Mortgage rates are very low, historically speaking. But they are also high, historically speaking. Allow me to explain why that is not a contradiction.The Federal Reserve has made it a priority to try to keep mortgage rates low. This is one of several strategies to stimulate the languishing economy. Starting in 2008 the Fed lowered short term rates to zero (or close to it). Then over the past year or two it purchased voluminous amounts of Treasury debt and mortgage backed securities. More recently the Fed has sold short term Treasury notes (with maturities of three years or less) and purchased long term Treasury debt in a plan coined, "Operation Twist." The Fed has also reinvested money from the early payoff of mortgages into new mortgage backed securities. That should help to lower the yields on those securities and therefore the rates on the loans those securities are backed by.
Treasury rates and mortgage rates typically move in step. I've written about that many times. Back in February the spread between a 10 year Treasury and a 30 mortgage was only 128 basis points (1 basis point is 1/100th of one percent). As of last week that spread has increased to 199 basis points. The work the Fed has done should lower mortgage rates as the Treasury rates have fallen. But mortgages seem to be more expensive than they have been in the past relative to Treasuries. Why?
Fewer Loan Originators
One reason is that there are fewer loan originators than there have been in the past. There are fewer mortgage companies as many did not survive the financial meltdown. Also the mortgage broker segment (small companies that originated home loans and delivered them to wholesale lenders) has lost over 100,000 brokers since 2006. As rates drop it is more difficult for new loan originators to get into the industry to service the demand due to licensing requirements that went into effect last year in all fifty states.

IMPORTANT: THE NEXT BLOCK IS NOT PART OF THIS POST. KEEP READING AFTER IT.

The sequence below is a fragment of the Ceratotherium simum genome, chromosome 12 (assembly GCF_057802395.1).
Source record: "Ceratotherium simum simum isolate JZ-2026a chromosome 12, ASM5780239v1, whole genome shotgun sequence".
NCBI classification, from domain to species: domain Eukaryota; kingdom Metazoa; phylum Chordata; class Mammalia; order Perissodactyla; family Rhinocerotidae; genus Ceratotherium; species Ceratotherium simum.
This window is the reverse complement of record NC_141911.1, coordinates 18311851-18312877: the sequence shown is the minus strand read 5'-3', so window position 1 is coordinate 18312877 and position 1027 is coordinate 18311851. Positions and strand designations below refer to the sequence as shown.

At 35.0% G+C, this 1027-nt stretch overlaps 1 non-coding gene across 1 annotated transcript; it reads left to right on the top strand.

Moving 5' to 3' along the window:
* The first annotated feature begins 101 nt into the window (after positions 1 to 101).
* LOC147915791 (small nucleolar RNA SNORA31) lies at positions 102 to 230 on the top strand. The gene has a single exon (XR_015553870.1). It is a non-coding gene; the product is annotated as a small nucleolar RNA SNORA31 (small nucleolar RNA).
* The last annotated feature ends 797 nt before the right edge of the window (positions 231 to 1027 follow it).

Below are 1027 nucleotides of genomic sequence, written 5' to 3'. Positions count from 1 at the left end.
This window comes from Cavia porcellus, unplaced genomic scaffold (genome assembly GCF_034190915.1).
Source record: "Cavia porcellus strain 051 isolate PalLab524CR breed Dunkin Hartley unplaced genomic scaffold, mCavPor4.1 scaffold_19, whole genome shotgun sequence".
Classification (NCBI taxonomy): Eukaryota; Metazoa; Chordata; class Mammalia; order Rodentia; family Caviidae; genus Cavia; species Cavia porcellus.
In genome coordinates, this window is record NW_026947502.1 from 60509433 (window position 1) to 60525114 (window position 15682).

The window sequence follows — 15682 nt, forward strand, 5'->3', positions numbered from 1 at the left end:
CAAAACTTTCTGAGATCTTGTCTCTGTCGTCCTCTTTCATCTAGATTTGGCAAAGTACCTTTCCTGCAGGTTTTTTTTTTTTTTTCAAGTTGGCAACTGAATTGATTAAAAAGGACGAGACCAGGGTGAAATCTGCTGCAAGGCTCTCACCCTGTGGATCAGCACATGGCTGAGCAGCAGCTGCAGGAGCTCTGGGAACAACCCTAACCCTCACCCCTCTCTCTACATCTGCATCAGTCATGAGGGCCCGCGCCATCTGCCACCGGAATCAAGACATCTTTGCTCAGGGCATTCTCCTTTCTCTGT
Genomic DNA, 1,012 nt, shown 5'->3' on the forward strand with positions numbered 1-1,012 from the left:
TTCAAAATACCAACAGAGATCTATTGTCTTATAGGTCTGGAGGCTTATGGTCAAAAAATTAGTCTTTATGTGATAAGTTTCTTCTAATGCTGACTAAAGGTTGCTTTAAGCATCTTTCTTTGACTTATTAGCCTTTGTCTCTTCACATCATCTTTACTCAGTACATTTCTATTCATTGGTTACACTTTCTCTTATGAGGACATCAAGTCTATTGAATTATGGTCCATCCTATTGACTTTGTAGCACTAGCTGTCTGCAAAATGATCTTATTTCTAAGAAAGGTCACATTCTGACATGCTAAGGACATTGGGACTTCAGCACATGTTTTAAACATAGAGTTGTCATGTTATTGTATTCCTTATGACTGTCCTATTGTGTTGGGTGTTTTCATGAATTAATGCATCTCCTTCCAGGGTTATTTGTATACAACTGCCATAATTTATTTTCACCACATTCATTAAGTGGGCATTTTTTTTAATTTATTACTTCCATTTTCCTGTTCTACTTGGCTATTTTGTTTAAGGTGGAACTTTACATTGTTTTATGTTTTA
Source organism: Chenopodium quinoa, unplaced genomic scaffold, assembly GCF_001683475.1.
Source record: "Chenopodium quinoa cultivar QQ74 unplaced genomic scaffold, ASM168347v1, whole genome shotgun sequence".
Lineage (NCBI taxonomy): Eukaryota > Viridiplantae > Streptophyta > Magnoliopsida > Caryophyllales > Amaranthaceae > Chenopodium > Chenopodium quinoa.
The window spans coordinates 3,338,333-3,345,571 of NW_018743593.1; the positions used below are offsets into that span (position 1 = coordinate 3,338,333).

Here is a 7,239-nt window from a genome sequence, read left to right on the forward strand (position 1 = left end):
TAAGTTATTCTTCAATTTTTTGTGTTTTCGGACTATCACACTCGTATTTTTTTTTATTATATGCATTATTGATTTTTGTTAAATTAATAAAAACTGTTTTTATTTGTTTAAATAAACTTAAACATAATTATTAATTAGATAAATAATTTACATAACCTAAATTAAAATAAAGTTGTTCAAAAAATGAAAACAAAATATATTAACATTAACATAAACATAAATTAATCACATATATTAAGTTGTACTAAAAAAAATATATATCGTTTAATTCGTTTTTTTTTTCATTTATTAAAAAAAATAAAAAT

Tighter Underwriting Guidelines
There are tougher requirements to get a loan today. A mortgage company only earns income on loans that close. Since more loans are cancelled or declined in process that creates extra expense for lenders without any offsetting income. Therefore the cost per loan rises and that expense is spread out among the loans that do close.
Compliance & Regulation
As a result of the real estate collapse and the financial meltdown new laws and regulation have been an albatross for mortgage companies. To avoid penalties lenders have to spend extra time and hire additional personnel solely for the purpose of ensuring customer disclosures and re-disclosures are accurate. In addition, rules concerning loan originator compensation that were born out of the Dodd-Frank Wall Street Reform Act have actually hampered loan originators' ability to compete and lower fees for their customers.
"Too Big to Fail" Got Bigger
The top five lenders control 65% of loan production, and they don't seem very interested to compete on rate. In fact, the limited capacity of a few major players encourages them to simply increase their profit margins as demand rises.
Rates are very low, and there are incredible opportunities to finance the purchase of a home or refinance. But these are the reasons why rates are not even lower than what they are.